The Magazine of Poetry and Literary Review, Volume 2 (Google eBook)

Front Cover
Charles Wells Moulton
C.W. Moulton, 1890 - American poetry
0 Reviews
  

What people are saying - Write a review

We haven't found any reviews in the usual places.

Contents


Common terms and phrases

Popular passages

Page 108 - The barge she sat in, like a burnish'd throne, Burn'd on the water ; the poop was beaten gold, Purple the sails, and so perfumed that The winds were love-sick with them, the oars were silver, Which to the tune of flutes kept stroke, and made The water which they beat to follow faster, As amorous of their strokes.
Page 207 - And his low head and crest, just one sharp ear bent back For my voice, and the other pricked out on his track; And one eye's black intelligence ever that glance O'er its white edge at me, his own master, askance; And the thick heavy spume-flakes, which aye and anon His fierce lips shook upward in galloping on. By Hasselt, Dirck groaned; and cried Joris, "Stay spur! Your Roos galloped bravely, the fault's not in her: We'll remember at Aix...
Page 207 - I sprang to the stirrup, and Joris, and he ; I galloped, Dirck galloped, we galloped all three ; "Good speed!" cried the watch, as the gate-bolts undrew ; "Speed...
Page 208 - ... his ear, Called my Roland his pet-name, my horse without peer; Clapped my hands, laughed and sang, any noise, bad or good, Till at length into Aix Roland galloped and stood. And all I remember is, friends flocking round As I sat with his head 'twixt my knees on the ground; And no voice but was praising this Roland of mine, As I poured down his throat our last measure of wine, Which (the burgesses voted by common consent) Was no more than his due who brought good news from Ghent.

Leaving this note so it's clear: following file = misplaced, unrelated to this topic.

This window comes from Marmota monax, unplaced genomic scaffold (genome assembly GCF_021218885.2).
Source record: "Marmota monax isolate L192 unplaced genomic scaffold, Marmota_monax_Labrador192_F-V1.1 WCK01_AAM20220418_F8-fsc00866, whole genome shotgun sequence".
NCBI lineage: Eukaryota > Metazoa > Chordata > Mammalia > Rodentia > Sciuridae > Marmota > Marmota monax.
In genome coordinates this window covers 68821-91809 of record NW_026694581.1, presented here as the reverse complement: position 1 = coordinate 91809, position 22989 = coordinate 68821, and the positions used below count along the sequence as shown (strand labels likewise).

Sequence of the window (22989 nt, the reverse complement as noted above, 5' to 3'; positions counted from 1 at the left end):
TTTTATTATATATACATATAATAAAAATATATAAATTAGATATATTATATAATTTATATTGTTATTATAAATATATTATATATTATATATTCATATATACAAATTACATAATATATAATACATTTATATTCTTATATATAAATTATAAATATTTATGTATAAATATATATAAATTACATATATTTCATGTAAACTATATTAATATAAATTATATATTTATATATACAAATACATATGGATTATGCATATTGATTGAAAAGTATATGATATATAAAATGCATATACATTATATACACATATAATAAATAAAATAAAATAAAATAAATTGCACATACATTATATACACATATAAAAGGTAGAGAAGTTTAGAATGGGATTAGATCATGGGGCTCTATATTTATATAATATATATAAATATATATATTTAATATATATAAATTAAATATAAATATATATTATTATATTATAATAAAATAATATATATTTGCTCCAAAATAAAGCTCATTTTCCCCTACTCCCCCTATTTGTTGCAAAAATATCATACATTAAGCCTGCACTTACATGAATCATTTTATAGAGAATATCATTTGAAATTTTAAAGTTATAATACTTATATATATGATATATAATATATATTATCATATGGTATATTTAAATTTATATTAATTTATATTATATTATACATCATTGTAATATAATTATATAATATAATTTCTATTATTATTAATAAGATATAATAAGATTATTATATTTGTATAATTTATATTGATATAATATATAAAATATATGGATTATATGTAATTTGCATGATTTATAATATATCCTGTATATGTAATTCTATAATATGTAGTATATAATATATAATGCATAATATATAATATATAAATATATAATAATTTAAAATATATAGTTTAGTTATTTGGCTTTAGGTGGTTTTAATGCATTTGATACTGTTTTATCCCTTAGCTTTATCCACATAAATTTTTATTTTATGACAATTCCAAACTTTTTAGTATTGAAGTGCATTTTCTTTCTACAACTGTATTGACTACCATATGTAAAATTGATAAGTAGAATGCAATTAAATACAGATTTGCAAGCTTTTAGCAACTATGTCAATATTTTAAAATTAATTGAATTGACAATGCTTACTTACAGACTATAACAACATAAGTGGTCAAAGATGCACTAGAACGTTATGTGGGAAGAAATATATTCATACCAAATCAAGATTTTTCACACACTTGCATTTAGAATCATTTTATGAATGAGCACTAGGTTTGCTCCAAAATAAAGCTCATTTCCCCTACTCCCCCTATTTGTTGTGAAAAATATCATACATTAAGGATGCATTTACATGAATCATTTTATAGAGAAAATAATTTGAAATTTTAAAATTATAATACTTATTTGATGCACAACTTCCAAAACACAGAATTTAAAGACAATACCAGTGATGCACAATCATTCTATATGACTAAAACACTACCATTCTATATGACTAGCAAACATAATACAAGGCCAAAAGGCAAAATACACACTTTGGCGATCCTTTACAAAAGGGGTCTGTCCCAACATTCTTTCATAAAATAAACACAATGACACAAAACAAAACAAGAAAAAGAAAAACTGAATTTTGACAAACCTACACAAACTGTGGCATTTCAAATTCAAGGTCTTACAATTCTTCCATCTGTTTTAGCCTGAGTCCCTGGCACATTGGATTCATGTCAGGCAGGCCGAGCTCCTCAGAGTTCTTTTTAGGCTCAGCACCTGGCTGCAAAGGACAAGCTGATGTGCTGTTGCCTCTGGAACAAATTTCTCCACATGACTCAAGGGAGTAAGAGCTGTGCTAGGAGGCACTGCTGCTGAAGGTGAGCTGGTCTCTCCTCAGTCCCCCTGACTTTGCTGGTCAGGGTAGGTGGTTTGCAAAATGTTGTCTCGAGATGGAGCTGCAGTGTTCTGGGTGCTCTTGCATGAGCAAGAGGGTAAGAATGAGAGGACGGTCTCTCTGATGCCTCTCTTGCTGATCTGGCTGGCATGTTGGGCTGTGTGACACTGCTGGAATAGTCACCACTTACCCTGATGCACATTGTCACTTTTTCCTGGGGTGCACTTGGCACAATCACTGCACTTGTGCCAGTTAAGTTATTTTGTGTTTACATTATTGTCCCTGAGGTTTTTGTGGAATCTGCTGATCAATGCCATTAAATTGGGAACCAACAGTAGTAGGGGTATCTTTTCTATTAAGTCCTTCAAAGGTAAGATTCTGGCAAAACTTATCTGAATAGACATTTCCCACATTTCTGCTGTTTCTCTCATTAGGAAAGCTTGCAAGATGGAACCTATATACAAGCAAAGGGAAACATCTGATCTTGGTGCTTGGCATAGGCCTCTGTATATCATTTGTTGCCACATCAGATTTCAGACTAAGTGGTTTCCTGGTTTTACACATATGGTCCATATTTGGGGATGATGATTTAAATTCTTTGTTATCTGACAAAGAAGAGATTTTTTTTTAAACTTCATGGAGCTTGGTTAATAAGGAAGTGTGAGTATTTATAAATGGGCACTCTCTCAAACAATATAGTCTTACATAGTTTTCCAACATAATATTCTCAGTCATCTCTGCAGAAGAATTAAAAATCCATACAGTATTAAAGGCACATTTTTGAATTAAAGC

Page 210 - There shall never be one lost good! What was, shall live as before; The evil is null, is naught, is silence implying sound; What was good, shall be good, with, for evil, so much good more; On the earth the broken arcs; in the heaven, a perfect round.
Page 54 - And not by eastern windows only, When daylight comes, comes in the light; In front, the sun climbs slow, how slowly, But westward, look, the land is bright.
Page 115 - Is it too late, then, Evelyn Hope ? What ! your soul was pure and true, The good stars met in your horoscope, Made you of spirit, fire and dew...
Page 255 - As the marsh-hen secretly builds on the watery sod, Behold I will build me a nest on the greatness of God : I will fly in the greatness of God as the marsh-hen flies In the freedom that fills all the space 'twixt the marsh and the skies : By so many roots as the marsh-grass sends in the sod I will heartily lay me a-hold on the greatness-of God : Oh, like to the greatness of God is the greatness within The range of the marshes, the liberal marshes of Glynn.
Page 212 - More than I merit, yes, by many times. But had you - oh, with the same perfect brow, And perfect eyes, and more than perfect mouth, And the low voice my soul hears, as a bird The fowler's pipe, and follows to the snare Had you, with these the same, but brought a mind!
Page 470 - When I am dead, my dearest, Sing no sad songs for me; Plant thou no roses at my head, Nor shady cypress tree: Be the green grass above me With showers and dewdrops wet; And if thou wilt, remember, And if thou wilt, forget. I shall not see the shadows, I shall not feel the rain; I shall not hear the nightingale Sing on, as if in pain: And dreaming through the twilight That doth not rise nor set, Haply I may remember, And haply may forget.

Bibliographic information